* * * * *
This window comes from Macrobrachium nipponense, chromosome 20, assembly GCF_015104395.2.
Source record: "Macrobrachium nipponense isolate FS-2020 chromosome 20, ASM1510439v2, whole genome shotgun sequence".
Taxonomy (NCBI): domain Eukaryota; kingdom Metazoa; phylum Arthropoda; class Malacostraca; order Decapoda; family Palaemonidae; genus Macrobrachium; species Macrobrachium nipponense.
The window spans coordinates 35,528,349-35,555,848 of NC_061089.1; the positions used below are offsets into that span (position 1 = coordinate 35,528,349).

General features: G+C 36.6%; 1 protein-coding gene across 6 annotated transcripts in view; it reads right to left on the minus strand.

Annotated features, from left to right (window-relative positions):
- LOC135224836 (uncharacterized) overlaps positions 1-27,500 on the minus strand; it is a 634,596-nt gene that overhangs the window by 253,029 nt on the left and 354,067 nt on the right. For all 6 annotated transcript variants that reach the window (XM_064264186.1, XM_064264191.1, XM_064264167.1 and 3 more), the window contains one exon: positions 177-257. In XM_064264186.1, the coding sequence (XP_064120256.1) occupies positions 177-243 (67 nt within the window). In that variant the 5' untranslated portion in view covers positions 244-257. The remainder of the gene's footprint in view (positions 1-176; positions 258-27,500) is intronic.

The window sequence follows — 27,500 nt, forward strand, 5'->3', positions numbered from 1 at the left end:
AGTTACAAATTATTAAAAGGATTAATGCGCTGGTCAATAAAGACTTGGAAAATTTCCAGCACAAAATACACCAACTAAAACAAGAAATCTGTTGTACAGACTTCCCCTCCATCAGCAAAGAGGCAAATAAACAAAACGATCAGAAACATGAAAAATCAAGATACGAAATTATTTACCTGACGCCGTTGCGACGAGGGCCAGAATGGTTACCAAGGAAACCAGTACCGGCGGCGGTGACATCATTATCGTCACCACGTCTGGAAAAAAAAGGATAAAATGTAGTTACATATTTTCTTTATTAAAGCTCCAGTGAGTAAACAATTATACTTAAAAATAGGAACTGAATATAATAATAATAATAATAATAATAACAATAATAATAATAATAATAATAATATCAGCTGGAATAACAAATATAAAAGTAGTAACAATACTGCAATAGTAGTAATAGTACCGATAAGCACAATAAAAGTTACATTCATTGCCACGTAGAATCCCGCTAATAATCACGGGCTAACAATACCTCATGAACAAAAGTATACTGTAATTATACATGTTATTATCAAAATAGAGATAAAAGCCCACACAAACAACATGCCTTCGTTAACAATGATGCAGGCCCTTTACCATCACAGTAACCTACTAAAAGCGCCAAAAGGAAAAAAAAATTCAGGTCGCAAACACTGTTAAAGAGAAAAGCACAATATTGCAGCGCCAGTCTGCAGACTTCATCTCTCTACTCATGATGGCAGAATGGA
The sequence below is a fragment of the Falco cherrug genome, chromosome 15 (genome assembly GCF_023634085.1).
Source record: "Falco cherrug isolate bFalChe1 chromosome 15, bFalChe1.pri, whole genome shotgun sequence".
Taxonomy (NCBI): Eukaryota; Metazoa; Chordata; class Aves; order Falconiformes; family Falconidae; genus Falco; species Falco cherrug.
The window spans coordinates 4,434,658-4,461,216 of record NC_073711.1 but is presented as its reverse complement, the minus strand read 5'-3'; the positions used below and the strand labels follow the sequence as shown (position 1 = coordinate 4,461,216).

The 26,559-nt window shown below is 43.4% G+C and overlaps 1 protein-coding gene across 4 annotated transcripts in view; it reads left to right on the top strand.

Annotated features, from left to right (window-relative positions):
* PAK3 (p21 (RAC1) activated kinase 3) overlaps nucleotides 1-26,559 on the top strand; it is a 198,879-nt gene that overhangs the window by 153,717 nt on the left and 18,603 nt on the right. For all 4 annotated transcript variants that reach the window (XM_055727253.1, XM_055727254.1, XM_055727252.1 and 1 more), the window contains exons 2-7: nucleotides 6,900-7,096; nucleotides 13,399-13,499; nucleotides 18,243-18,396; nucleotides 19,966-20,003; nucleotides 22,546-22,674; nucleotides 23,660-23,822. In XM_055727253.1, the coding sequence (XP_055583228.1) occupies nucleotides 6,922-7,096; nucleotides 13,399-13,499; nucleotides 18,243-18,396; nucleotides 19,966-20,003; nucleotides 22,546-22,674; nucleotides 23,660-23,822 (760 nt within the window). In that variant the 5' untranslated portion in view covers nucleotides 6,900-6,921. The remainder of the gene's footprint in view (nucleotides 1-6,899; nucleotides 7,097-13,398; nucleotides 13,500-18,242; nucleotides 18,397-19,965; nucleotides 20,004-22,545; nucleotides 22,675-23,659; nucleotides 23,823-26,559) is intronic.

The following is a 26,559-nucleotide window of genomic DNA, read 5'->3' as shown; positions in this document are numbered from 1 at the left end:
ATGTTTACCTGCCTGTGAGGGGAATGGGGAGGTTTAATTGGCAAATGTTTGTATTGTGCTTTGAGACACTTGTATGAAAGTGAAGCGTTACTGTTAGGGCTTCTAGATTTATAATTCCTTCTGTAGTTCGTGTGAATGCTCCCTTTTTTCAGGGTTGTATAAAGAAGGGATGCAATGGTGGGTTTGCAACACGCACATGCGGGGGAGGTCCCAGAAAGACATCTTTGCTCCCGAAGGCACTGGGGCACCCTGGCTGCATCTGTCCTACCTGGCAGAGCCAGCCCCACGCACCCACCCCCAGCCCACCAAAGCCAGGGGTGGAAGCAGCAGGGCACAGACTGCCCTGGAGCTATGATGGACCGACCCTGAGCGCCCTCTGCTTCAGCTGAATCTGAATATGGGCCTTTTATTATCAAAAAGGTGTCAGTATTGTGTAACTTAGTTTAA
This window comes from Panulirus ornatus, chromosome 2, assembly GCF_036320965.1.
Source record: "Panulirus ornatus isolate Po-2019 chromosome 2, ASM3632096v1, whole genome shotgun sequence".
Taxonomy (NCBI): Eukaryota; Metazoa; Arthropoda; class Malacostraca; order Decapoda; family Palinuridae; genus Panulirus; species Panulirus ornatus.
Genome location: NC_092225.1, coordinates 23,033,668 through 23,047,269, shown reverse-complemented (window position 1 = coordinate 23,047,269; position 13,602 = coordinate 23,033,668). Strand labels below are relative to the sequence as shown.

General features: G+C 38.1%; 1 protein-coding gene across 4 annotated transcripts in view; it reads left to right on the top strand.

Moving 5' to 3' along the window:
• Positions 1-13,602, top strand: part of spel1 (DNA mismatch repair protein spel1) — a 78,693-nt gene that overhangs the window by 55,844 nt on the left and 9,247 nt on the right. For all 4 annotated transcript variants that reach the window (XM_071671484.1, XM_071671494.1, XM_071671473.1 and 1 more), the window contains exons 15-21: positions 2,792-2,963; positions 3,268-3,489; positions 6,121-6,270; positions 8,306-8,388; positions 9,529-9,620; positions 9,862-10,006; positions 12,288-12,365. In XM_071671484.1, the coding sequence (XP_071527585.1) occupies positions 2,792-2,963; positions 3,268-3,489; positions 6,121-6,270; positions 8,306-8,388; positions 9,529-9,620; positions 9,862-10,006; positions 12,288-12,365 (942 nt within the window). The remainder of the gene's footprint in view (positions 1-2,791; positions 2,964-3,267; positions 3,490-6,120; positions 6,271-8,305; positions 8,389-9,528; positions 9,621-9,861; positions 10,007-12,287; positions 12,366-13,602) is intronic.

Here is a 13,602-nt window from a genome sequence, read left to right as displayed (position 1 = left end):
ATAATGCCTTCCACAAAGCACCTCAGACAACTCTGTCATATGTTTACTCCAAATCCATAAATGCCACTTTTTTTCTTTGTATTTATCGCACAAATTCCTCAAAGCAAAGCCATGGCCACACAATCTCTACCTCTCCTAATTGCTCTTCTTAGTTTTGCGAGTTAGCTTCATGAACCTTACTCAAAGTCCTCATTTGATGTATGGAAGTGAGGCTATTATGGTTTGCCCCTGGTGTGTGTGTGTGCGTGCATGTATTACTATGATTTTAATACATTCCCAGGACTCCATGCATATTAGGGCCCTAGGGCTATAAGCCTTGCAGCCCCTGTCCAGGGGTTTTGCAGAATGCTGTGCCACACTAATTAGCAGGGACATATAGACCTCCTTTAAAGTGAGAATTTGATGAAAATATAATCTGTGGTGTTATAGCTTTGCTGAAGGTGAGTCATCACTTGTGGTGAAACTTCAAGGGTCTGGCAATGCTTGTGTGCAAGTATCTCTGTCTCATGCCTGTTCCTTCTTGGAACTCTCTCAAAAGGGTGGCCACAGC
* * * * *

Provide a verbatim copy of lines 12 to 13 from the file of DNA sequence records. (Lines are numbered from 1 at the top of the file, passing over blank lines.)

Taxonomy (NCBI): Eukaryota; Metazoa; Chordata; class Aves; order Falconiformes; family Falconidae; genus Falco; species Falco cherrug.
The window spans coordinates 4,434,658-4,461,216 of record NC_073711.1 but is presented as its reverse complement, the minus strand read 5'-3'; the positions used below and the strand labels follow the sequence as shown (position 1 = coordinate 4,461,216).